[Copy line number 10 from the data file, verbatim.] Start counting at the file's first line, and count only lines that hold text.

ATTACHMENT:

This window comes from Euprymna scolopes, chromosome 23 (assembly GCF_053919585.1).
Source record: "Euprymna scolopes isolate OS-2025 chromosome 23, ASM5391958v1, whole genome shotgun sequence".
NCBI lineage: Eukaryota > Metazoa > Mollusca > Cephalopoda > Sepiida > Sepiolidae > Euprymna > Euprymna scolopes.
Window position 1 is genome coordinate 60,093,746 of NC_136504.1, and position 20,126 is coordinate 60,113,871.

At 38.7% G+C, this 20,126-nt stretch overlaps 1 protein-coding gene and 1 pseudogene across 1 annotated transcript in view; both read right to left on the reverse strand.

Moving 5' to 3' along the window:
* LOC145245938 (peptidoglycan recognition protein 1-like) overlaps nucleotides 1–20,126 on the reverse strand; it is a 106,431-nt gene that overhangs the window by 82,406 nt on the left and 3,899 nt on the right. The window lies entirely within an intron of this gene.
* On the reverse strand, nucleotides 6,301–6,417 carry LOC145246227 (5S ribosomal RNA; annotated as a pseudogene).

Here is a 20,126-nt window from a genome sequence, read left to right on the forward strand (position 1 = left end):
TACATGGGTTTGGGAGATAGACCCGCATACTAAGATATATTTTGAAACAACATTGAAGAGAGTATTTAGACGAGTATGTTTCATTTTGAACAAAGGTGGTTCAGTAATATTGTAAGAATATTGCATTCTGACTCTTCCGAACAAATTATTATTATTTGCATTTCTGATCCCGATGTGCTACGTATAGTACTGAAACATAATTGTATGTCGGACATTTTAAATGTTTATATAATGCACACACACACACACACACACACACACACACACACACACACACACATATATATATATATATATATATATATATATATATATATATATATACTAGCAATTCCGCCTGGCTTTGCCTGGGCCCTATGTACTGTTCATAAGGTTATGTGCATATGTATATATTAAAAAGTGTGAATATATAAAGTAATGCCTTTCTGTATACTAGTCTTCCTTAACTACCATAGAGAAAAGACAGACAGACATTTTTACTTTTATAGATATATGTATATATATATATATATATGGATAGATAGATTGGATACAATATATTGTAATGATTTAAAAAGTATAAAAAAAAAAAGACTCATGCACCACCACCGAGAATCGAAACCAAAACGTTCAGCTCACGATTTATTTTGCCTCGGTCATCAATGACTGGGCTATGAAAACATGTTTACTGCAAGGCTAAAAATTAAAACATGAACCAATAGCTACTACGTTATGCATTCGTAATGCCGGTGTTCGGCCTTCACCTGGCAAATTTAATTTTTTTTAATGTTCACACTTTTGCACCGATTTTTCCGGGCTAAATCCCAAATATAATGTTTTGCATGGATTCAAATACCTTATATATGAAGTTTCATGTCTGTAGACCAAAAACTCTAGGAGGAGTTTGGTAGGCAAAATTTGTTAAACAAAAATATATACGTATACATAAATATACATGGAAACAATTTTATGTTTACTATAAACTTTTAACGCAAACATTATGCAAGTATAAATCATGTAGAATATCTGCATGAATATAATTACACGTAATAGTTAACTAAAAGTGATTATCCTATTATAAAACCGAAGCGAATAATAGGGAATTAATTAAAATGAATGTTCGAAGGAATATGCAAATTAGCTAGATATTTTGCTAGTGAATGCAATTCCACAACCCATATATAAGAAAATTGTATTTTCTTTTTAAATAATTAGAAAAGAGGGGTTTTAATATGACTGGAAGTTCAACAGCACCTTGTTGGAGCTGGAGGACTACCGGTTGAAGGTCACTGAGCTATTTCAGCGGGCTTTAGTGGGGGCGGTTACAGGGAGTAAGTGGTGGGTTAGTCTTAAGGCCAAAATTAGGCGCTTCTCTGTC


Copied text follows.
TACATGGGTTTGGGAGATAGACCCGCATACTAAGATATATTTTGAAACAACATTGAAGAGAGTATTTAGACGAGTATGTTTCATTTTGAACAAAGGTGGTTCAGTAATATTGTAAGAATATTGCATTCTGACTCTTCCGAACAAATTATTATTATTTGCATTTCTGATCCCGATGTGCTACGTATAGTACTGAAACATAATTGTATGTCGGACATTTTAAATGTTTATATAATGCACACACACACACACACACACACACACACACACACACACACACACATATATATATATATATATATATATATATATATATATATATATATACTAGCAATTCCGCCTGGCTTTGCCTGGGCCCTATGTACTGTTCATAAGGTTATGTGCATATGTATATATTAAAAAGTGTGAATATATAAAGTAATGCCTTTCTGTATACTAGTCTTCCTTAACTACCATAGAGAAAAGACAGACAGACATTTTTACTTTTATAGATATATGTATATATATATATATATATGGATAGATAGATTGGATACAATATATTGTAATGATTTAAAAAGTATAAAAAAAAAAAGACTCATGCACCACCACCGAGAATCGAAACCAAAACGTTCAGCTCACGATTTATTTTGCCTCGGTCATCAATGACTGGGCTATGAAAACATGTTTACTGCAAGGCTAAAAATTAAAACATGAACCAATAGCTACTACGTTATGCATTCGTAATGCCGGTGTTCGGCCTTCACCTGGCAAATTTAATTTTTTTTAATGTTCACACTTTTGCACCGATTTTTCCGGGCTAAATCCCAAATATAATGTTTTGCATGGATTCAAATACCTTATATATGAAGTTTCATGTCTGTAGACCAAAAACTCTAGGAGGAGTTTGGTAGGCAAAATTTGTTAAACAAAAATATATACGTATACATAAATATACATGGAAACAATTTTATGTTTACTATAAACTTTTAACGCAAACATTATGCAAGTATAAATCATGTAGAATATCTGCATGAATATAATTACACGTAATAGTTAACTAAAAGTGATTATCCTATTATAAAACCGAAGCGAATAATAGGGAATTAATTAAAATGAATGTTCGAAGGAATATGCAAATTAGCTAGATATTTTGCTAGTGAATGCAATTCCACAACCCATATATAAGAAAATTGTATTTTCTTTTTAAATAATTAGAAAAGAGGGGTTTTAATATGACTGGAAGTTCAACAGCACCTTGTTGGAGCTGGAGGACTACCGGTTGAAGGTCACTGAGCTATTTCAGCGGGCTTTAGTGGGGGCGGTTACAGGGAGTAAGTGGTGGGTTAGTCTTAAGGCCAAAATTAGGCGCTTCTCTGTC